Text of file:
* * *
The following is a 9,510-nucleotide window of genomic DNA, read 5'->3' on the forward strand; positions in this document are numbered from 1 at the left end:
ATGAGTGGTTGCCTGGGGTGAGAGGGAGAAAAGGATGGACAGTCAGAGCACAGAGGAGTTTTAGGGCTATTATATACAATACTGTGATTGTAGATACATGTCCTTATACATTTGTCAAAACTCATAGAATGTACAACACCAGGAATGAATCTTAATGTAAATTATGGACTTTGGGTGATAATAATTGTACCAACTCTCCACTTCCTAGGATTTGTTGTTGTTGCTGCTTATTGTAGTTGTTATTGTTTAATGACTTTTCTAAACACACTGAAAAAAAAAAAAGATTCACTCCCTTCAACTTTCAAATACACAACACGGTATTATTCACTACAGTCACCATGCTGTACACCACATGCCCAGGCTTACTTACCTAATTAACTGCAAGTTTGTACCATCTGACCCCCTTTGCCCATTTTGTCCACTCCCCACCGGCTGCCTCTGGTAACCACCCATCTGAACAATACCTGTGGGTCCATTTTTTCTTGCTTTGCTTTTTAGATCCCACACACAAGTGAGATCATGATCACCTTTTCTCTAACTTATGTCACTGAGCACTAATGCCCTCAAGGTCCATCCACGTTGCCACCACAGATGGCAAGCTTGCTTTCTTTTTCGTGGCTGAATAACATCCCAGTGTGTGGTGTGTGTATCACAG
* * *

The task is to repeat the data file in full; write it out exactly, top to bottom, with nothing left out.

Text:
The following is a 9,510-nucleotide window of genomic DNA, read 5'->3' on the forward strand; positions in this document are numbered from 1 at the left end:
ATGAGTGGTTGCCTGGGGTGAGAGGGAGAAAAGGATGGACAGTCAGAGCACAGAGGAGTTTTAGGGCTATTATATACAATACTGTGATTGTAGATACATGTCCTTATACATTTGTCAAAACTCATAGAATGTACAACACCAGGAATGAATCTTAATGTAAATTATGGACTTTGGGTGATAATAATTGTACCAACTCTCCACTTCCTAGGATTTGTTGTTGTTGCTGCTTATTGTAGTTGTTATTGTTTAATGACTTTTCTAAACACACTGAAAAAAAAAAAAGATTCACTCCCTTCAACTTTCAAATACACAACACGGTATTATTCACTACAGTCACCATGCTGTACACCACATGCCCAGGCTTACTTACCTAATTAACTGCAAGTTTGTACCATCTGACCCCCTTTGCCCATTTTGTCCACTCCCCACCGGCTGCCTCTGGTAACCACCCATCTGAACAATACCTGTGGGTCCATTTTTTCTTGCTTTGCTTTTTAGATCCCACACACAAGTGAGATCATGATCACCTTTTCTCTAACTTATGTCACTGAGCACTAATGCCCTCAAGGTCCATCCACGTTGCCACCACAGATGGCAAGCTTGCTTTCTTTTTCGTGGCTGAATAACATCCCAGTGTGTGGTGTGTGTATCACAG